Unique Patterson ’10 and Vasiljon Çobo ’14 both admit that, as high school seniors, Gettysburg College wasn’t on their list of potential schools.
Patterson, a first-generation-to-college student, was interested in historically black colleges like Howard and Hampton. Çobo, who emigrated to Philadelphia from Albania as a child, had attended college preparatory classes at larger Philadelphia universities like Temple and Drexel, and had envisioned a more urban college experience.
But as participants in Philadelphia Futures—an organization that supports the city’s low-income, first-generation-to-college students as they prepare for, apply to, and pursue a post-secondary education—Patterson and Çobo were urged to consider visiting Gettysburg. A small, private liberal arts college in a rural community was “a very different world from the one I experienced every day in Philadelphia,” Çobo said, “and I think that’s where the Office of Intercultural Advancement really comes in. They showed me what I could bring to this campus and that I was wanted here. This idea of a sort of reciprocity… really made me feel validated.”
Patterson had a similar experience during her visit, and both students decided to apply.
Last week, nearly 200 Gettysburg alumni and Philadelphians gathered to celebrate the success of 35 Philadelphia Futures students—students like Patterson and Çobo—who have graduated from or are currently attending the College. At the event, Gettysburg College was honored for its commitment to diversity, and for its 12-year partnership in helping these students thrive.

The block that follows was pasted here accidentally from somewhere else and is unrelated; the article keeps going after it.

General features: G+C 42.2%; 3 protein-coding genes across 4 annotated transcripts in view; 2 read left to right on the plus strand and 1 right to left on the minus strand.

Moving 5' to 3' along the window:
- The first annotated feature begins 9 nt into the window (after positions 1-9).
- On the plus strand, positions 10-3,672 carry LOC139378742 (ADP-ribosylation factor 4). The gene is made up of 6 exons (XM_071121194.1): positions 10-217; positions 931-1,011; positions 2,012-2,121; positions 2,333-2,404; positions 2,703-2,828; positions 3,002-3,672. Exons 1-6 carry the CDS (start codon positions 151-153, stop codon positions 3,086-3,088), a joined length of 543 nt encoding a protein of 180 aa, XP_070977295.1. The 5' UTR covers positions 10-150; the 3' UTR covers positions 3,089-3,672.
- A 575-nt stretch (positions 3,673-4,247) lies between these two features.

A Cutting-Edge Partnership
Gettysburg’s partnership with Philadelphia Futures began in 2001. Darryl Jones, Gettysburg’s senior associate director of admissions, and Joan Mazzotti, executive director of Philadelphia Futures, sought to create a pipeline through which the College and the program would collaborate to prepare, recruit, and retain these students.
“Our partnership was cutting-edge,” said Mazzotti. “Gettysburg would bring to its campus talented students who would enrich the college community with a diversity of background, thought, and experience. Philadelphia Futures would have a partner helping our students transition to and succeed in college. And most important, our students would have an opportunity that would otherwise be foreclosed to them.”
The partnership is especially important today as Philadelphia public schools are struggling. Its students face daunting graduation rates; the Class of 2012’s rate was 66 percent—the highest in recent history—and of those who do graduate, only 36 percent enroll in a post-secondary program and only 10 percent earn a degree. Exacerbating the problem, budget cuts have forced many Philadelphia public schools to open without a full-time guidance counselor, or to share a single counselor among thousands of students.
Philadelphia Futures has helped to fill this gap.
While in high school, these students receive long-term, one-on-one mentoring; year-round academic enrichment activities (such as after-school and summer tutoring and college preparatory courses); and guidance in college preparation, application, and success.